01-18-2007, 02:38 PM
This is a winter fly meant to be fished deep and slow on a sinking line. The inventor is Bob Arnold, noted steelhead author from Washington state.
Hook: Up eye salmon hook.
Tail: Red hackle barbs
Rib: Oval silver tinsel.
Body: Flat silver tinsel.
Wing: Purple marabou.
Throat: Purple marabou.
Collar: Silver doctor blue hen hackle.
01-18-2007, 10:50 PM
I find myself saying, "Ahh, my friend Bob's fly" because he used to fish it so much on the Sauk, Skagit, and Stilly that I would be surprised if he tied on another fly during the late fall, winter, and spring.
Bob never tied it as a spider, he simply lashed a tip of marabou on top and bottom and then wrapped a collar of webby silver doctor blue (the old atlantic salmon silver doctor blue, which is really a medium blue and which I've seen called Kingfisher blue by some suppliers, and not the light blue that most suppliers now call silver doctor blue, which used to be called silver blue).
The fly was named for Deer Creek, the famous tributary of the Stilly.
Unfortunately, Bob, who is 74 now, hasn''t fished for steelhead in 4 years. The last time he fished, I fished with him and he landed a gorgeous Deer Creek native of 6 lbs. After unhooking the fish, he cut off his fly, unstrung his rod, and said it was a very good way to quit fishing for steelhead. Despite my best efforts to get him out again, he has not gone steelheading and now fishes for trout and bass with his fly rod in the small lake located 11 miles from me that he has lived on since his wife retired and they decided to move out of Seattle.
My younger son, Reuben age 15, who is watching over my shoulder as I type this, mentioned him remembering us running into Bob on the Stilly a lot when he was younger and stopping by his lakeside house so he could fish off Bob's dock for stocked trout in May. (He just rolled his eyes and said, "Old people.")
My friend Russ Miller (another Stilly, Sauk, Skagit, and Skykomish fisher) uses a very similar fly year round that he ties without a body or tail on a nickle Alec Jackson Spey Hook from #1.5 down to #7. He simply calls it the Blue and Purple Marabou. Here is the pattern for Russ's fly:
Hook: Alec Jackson Spey Hook in nickle (silver)
wing: purple marabou tip followed by a medium blue marabou tip tied on the
bottom of the hook.
thread: Danville Flymaster in either red or black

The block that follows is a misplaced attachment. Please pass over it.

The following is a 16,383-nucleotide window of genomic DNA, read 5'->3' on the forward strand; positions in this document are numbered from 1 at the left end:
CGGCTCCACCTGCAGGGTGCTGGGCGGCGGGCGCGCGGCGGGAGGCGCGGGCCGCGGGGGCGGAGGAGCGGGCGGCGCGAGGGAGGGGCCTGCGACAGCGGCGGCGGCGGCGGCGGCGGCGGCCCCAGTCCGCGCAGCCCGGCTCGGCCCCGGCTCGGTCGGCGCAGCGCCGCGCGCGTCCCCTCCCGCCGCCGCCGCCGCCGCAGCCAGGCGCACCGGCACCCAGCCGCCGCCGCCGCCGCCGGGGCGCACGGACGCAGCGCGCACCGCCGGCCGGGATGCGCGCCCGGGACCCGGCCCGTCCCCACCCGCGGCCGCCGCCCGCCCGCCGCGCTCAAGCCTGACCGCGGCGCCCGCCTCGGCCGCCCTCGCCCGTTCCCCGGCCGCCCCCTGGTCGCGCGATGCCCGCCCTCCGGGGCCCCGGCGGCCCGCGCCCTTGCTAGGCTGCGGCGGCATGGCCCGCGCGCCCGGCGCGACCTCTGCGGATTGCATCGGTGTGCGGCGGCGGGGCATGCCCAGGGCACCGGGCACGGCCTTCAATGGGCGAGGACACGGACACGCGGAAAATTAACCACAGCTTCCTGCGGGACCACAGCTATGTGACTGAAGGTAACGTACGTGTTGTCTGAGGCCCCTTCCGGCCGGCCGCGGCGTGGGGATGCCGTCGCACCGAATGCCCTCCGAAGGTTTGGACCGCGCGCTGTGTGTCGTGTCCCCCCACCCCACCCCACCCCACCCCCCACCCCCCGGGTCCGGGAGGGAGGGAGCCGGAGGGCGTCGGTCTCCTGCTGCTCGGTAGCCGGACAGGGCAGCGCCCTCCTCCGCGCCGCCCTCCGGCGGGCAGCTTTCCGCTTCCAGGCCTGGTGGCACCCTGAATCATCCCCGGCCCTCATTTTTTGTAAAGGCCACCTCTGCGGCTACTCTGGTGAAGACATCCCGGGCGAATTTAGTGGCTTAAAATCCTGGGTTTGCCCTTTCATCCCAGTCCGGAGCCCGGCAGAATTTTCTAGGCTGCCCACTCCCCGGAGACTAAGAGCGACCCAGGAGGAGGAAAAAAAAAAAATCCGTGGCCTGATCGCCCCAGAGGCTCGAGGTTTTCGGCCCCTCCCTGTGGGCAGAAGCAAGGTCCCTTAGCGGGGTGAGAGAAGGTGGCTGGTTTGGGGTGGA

Russ ties it upside down so the hook point rides up lessoning the number of times he hooks the bottom or snags.
01-19-2007, 08:07 AM
Great story Russ,
But it’s too bad he stopped fishing. Don’t know if I ever want to make that choice.
I will have to make some up with the darker blue hackle. The Russ Miller fly sounds interesting. Very simple.
I've run into a cheerful and friendly older gentleman fishing off the beaten path on the Stilly fishing these colors a few times over the years. I recall one summer day when I was surprised that this man hooked up on such a pattern in mid-day conditions. I was going total stealth mode to no avail. May have been Bob Arnold now that I think of it, this was in the early 1990's.
Anyway I learned my lesson that day, these colors are often overlooked but very effective for steelhead.
01-19-2007, 09:34 PM
Bob started to lose interest in steelhead fishing a few years after the Wenatchee was closed to fishing, which was either September 1996 or September 1997. Bob really loved going over the Cascades to this river and often spent the better part of a week at a time staying on the river bank in his tent trailer (which he sold in 1999 since the Wenatchee was closed) in an orchardist's friend of his orchard.
Then when the winter runs started to drop in 1999, Bob told me that he was glad that he had gotten to experience some of the best steelheading earlier in his life and that if the runs continued to drop, he was going to quit winter fishing, which he did in 2001.
And when the summer runs declined in number, it was getting to be too much for Bob resulting in his decision to stop fishing for steelhead 4 years ago. I sure miss fishing with him and would prefer (somewhat selfishly I must admit since he is such a good friend) that he still fished for them like George McLeod, who is now I think 84.
It was most likely Bob who you used to run into since he used his Deer Creek fly well into the summer and he was always more than willing to give a wave and then stop and chat with fly fishers he ran into on the river. Bob also never bothered going fishing before 9 or 10 in the morning and would stop for lunch about 2 in summer. He would then go back out around 6 and fish until dusk. These hours he referred to as those of civilized men. He definitely caught his share of fish despite waiting until mid-morning to go out.
Many thanks for the story. Bob's book was one of the most enjoyable I've read. And along with Haig Brown he's certainly among the fellows I would have loved to fish with.
This is a great looking fly; I'm about to tie up a bunch of them for winter fishing here.
The combination and blend of colors should work well also for silvers this fall.